US stocks set for a come­back, or an­other blow?

The Pak Banker - - MARKETS/SPORTS -

The deep sell­ing that has been syn­ony­mous with Wall Street in the new year be­came bad enough on Wed­nes­day to start draw­ing in buy­ers, but it is still too soon to tell whether they will look bril­liant or bat­tered in the weeks ahead.

The steep de­clines on Wed­nes­day morn­ing sent mixed sig­nals re­gard­ing a mar­ket bot­tom. Sev­eral tech­ni­cal in­di­ca­tors - the num­ber of stocks hit­ting new lows, for ex­am­ple - pointed to a mar­ket re­cov­ery com­ing soon. But neg­a­tive fac­tors re­main. The out­look for U.S. cor­po­rate earn­ings con­tin­ues to worsen, and wor­ries about fur­ther de­clines from softer Chi­nese de­mand and weak oil prices per­sist. The S&P 500 could fall an­other 8 per­cent be­fore earn­ing a "bear mar­ket" ti­tle and some mar­ket in­vestors still want to see more blood be­fore they buy.

There were 1,410 new 52-week lows on the New York Stock Ex­change, the most for any day since Novem­ber 2008. His­tor­i­cal mar­ket ac­tion shows that af­ter days of such broad sell­ing, buy­ers may be tempted to step in to take ad­van­tage of the low prices.

The pre­vi­ous five times in which more than 1,000 NYSE is­sues were at a year low, the av­er­age gain on the S&P 500 af­ter one month was near 12 per­cent, a clear sign that buy­ers were en­ticed by the bar­gain share prices. If the pat­tern re­peats it­self, that av­er­age gain from Wed­nes­day's low would take the S&P 500 above 2,000 by late Fe­bru­ary.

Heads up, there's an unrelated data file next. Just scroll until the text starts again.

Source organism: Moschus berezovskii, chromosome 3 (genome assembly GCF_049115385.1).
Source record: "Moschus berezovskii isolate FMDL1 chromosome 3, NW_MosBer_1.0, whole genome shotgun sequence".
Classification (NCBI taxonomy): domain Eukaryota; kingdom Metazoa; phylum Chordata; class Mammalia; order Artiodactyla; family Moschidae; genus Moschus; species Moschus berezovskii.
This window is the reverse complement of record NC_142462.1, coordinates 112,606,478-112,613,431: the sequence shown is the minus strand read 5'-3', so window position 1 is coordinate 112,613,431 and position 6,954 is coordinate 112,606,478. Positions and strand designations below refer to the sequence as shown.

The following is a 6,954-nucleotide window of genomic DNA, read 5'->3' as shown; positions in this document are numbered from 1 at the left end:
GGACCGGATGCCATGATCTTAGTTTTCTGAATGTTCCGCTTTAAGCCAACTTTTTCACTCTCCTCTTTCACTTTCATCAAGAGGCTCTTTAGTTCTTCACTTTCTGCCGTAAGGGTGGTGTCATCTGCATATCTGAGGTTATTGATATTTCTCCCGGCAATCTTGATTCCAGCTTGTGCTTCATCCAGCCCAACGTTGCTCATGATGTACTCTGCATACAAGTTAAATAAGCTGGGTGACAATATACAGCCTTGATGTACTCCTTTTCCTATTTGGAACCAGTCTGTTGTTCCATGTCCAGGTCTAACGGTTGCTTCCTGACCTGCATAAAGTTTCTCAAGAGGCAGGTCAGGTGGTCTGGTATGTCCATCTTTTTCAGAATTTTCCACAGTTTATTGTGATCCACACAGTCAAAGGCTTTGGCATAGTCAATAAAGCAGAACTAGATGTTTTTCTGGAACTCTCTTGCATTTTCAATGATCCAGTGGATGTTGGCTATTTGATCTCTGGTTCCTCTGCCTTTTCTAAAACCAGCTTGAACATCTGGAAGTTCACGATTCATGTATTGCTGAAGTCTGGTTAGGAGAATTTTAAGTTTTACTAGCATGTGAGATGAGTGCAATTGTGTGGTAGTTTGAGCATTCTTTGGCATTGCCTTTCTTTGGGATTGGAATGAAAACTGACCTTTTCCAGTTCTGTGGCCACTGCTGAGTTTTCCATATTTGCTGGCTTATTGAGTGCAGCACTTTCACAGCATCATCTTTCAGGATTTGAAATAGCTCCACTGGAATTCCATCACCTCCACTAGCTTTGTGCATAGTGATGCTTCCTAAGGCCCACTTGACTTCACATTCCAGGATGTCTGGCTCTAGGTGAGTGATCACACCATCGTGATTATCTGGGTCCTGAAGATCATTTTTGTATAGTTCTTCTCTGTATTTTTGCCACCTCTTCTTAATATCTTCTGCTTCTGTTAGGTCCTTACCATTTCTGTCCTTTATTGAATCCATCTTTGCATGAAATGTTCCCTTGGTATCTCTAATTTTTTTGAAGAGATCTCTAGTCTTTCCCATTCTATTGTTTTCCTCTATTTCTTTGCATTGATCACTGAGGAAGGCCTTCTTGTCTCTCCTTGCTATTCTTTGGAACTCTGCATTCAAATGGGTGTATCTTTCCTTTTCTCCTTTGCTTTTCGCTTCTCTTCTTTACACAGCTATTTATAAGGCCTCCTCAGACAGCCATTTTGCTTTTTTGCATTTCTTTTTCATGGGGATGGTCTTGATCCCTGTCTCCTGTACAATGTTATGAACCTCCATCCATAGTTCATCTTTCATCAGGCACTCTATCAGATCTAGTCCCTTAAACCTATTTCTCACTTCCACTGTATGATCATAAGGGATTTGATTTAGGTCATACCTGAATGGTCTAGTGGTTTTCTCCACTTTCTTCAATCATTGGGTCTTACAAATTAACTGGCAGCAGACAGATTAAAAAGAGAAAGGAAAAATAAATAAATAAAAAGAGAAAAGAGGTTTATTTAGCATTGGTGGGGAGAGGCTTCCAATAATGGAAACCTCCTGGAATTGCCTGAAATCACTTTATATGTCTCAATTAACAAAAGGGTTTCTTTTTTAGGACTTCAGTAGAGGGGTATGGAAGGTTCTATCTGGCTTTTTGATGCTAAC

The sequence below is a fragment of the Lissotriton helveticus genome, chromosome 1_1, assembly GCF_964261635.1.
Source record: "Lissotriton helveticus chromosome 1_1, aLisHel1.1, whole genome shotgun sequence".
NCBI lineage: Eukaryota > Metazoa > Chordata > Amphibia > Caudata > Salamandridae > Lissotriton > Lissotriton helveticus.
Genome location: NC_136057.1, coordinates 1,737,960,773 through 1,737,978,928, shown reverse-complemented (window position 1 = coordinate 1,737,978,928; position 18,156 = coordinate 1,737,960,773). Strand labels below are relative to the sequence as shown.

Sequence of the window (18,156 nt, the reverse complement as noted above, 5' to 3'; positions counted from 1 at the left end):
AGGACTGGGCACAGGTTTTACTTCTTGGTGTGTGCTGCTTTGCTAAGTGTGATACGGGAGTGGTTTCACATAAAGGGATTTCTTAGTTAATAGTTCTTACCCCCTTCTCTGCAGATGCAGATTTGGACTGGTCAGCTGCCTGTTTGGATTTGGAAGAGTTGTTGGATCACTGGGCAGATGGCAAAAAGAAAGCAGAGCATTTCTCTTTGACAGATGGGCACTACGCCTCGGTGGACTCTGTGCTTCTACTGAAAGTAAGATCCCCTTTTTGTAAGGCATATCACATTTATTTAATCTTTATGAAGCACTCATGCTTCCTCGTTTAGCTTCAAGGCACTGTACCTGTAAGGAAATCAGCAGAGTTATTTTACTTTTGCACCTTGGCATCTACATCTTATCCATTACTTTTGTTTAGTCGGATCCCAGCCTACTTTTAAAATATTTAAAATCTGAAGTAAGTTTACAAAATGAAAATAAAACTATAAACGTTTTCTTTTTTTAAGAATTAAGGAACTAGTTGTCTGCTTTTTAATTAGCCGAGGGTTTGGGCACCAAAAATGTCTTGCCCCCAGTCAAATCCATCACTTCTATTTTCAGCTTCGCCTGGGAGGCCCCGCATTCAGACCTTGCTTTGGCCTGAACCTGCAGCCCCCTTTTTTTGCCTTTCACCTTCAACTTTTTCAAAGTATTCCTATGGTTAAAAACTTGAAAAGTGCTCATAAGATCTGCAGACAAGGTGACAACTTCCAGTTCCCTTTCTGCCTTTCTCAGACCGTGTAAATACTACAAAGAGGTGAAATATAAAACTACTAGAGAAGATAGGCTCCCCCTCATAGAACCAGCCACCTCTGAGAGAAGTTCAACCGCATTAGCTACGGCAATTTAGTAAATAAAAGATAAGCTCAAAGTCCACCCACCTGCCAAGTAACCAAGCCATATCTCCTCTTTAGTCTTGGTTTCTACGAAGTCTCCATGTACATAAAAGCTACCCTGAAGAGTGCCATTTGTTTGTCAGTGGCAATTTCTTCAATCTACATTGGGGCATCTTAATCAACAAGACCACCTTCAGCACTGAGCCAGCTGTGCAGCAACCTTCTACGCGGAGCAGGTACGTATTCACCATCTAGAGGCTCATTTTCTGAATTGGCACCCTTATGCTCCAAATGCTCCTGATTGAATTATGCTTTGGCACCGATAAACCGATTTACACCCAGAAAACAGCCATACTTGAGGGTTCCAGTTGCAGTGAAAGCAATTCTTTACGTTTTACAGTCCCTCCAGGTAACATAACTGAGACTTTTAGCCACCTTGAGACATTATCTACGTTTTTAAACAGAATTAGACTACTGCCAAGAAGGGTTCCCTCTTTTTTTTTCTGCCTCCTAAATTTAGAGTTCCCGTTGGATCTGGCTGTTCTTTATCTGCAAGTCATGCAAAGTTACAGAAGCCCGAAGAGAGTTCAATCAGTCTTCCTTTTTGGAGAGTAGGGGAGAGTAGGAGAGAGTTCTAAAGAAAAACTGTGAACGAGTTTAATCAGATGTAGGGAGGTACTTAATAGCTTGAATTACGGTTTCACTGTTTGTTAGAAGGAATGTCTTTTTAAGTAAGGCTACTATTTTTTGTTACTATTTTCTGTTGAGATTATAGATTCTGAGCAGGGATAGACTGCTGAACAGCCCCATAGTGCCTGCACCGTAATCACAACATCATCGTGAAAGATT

How­ever, some traders are still keep­ing an eye out for a "ca­pit­u­la­tion-type" ses­sion, in which neg­a­tive vol­ume over­whelms pos­i­tive and an al­most ir­ra­tional sense of de­spair takes over the mar­ket. The fears which typ­i­cally ac­com­pany a mar­ket bot­tom have not been seen yet.

"I don't think we've hit ca­pit­u­la­tion yet. It cer­tainly has been ugly but in or­der for there to re­ally be a bot­tom, it's got to be one of those days where it gets so ugly it's al­most pan­icky," said Ken Pol­cari, di­rec­tor of the NYSE floor divi­sion at O'Neil Se­cu­ri­ties in New York.

Tech­ni­cal an­a­lysts like An­drew Adams at Ray­mond James just think more sell­ing needs to hap­pen. "While we do not an­tic­i­pate an­other ma­jor mar­ket col­lapse like we have seen in the past 15 years," he said in a note, "it does make sense to be cau­tious at th­ese lev­els be­cause the mar­ket is throw­ing up red flags by break­ing through its crit­i­cal sup­port."

On Wed­nes­day, the S&P 500 closed at its low­est since Oc­to­ber 2014 af­ter touch­ing its weak­est level in al­most two years. How­ever some ex­pect the in­dex to fall even fur­ther be­fore the down­ward trend can re­verse. The S&P 500 ended just below 1,860, down 9 per­cent for the year and 12.7 per­cent from its record high. To con­firm that it is a bona fide bear mar­ket, it would have to fall 8.3 per­cent fur­ther to near 1,704.

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